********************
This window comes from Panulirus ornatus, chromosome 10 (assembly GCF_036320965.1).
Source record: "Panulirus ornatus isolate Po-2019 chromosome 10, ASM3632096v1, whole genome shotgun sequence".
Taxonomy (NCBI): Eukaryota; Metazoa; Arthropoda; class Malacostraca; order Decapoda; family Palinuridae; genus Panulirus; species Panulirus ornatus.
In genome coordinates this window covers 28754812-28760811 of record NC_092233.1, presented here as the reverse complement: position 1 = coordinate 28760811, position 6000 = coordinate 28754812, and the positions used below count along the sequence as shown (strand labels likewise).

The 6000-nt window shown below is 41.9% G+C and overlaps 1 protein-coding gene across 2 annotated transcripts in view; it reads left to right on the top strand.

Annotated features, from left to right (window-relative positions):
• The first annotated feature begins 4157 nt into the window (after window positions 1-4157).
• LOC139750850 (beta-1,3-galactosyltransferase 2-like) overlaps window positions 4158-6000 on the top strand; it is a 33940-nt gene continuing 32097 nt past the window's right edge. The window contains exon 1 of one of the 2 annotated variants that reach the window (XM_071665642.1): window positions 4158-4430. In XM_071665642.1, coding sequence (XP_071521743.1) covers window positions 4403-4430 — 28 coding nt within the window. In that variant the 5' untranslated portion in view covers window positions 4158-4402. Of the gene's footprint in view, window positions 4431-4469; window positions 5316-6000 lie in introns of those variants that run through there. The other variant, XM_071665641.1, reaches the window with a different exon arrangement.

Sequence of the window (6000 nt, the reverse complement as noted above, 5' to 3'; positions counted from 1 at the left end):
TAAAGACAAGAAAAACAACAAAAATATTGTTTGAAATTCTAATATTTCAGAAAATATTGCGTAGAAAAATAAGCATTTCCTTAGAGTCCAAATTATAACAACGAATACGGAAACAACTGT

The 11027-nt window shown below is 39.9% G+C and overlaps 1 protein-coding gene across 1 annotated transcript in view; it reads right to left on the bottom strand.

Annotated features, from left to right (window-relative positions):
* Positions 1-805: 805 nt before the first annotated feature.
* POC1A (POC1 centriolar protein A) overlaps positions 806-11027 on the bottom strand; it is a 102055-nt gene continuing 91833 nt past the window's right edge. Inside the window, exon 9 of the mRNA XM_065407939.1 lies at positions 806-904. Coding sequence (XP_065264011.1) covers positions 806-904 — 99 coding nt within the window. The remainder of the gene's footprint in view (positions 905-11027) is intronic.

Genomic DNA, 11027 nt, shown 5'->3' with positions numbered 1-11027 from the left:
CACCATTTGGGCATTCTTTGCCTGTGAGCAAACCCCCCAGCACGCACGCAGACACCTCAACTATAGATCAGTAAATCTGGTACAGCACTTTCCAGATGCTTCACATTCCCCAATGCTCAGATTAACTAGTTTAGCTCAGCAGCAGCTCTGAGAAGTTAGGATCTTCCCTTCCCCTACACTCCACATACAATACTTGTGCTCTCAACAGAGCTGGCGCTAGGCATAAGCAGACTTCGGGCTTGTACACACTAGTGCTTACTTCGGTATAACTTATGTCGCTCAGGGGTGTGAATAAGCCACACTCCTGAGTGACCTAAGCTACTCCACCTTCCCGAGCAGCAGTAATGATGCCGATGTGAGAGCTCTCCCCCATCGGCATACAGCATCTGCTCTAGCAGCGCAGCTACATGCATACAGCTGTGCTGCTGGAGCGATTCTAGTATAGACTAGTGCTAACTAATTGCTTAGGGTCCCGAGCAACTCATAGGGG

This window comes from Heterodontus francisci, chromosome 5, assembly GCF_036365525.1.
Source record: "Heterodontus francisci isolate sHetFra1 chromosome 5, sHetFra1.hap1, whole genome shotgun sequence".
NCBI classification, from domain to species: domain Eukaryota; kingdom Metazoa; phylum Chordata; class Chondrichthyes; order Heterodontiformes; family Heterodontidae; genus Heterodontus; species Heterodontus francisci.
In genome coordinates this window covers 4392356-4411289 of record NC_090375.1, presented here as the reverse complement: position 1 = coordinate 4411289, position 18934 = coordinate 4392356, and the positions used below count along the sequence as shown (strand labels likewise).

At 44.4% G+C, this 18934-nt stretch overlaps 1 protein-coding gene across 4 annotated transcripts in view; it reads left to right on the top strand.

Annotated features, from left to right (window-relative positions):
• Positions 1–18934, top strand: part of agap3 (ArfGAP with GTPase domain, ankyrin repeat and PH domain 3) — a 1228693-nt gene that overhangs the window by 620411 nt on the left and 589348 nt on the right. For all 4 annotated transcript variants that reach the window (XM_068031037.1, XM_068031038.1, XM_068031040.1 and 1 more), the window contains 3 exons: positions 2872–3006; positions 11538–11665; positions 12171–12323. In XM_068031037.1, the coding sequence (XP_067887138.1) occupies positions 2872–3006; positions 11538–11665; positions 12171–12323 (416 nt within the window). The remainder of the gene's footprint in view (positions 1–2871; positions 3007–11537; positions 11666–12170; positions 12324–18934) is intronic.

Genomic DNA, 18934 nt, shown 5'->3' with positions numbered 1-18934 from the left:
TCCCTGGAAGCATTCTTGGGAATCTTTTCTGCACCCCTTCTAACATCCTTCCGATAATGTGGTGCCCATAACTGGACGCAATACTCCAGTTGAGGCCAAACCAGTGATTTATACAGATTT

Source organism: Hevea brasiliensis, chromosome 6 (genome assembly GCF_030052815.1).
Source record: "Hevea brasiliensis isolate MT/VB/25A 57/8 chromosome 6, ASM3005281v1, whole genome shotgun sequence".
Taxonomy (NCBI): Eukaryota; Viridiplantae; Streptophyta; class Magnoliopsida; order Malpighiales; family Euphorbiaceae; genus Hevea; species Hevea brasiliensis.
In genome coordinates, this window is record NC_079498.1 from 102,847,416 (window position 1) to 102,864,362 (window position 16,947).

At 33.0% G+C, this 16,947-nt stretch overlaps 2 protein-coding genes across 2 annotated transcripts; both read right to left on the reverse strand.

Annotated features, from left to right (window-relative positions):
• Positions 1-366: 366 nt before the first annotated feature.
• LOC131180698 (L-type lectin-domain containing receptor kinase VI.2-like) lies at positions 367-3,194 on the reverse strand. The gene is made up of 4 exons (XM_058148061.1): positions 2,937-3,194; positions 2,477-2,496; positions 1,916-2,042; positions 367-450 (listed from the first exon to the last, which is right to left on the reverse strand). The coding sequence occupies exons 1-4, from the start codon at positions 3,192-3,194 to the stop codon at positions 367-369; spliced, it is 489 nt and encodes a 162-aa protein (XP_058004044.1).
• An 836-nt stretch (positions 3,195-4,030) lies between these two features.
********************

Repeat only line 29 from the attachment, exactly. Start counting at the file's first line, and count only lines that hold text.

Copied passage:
In genome coordinates, this window is record NC_079498.1 from 102,847,416 (window position 1) to 102,864,362 (window position 16,947).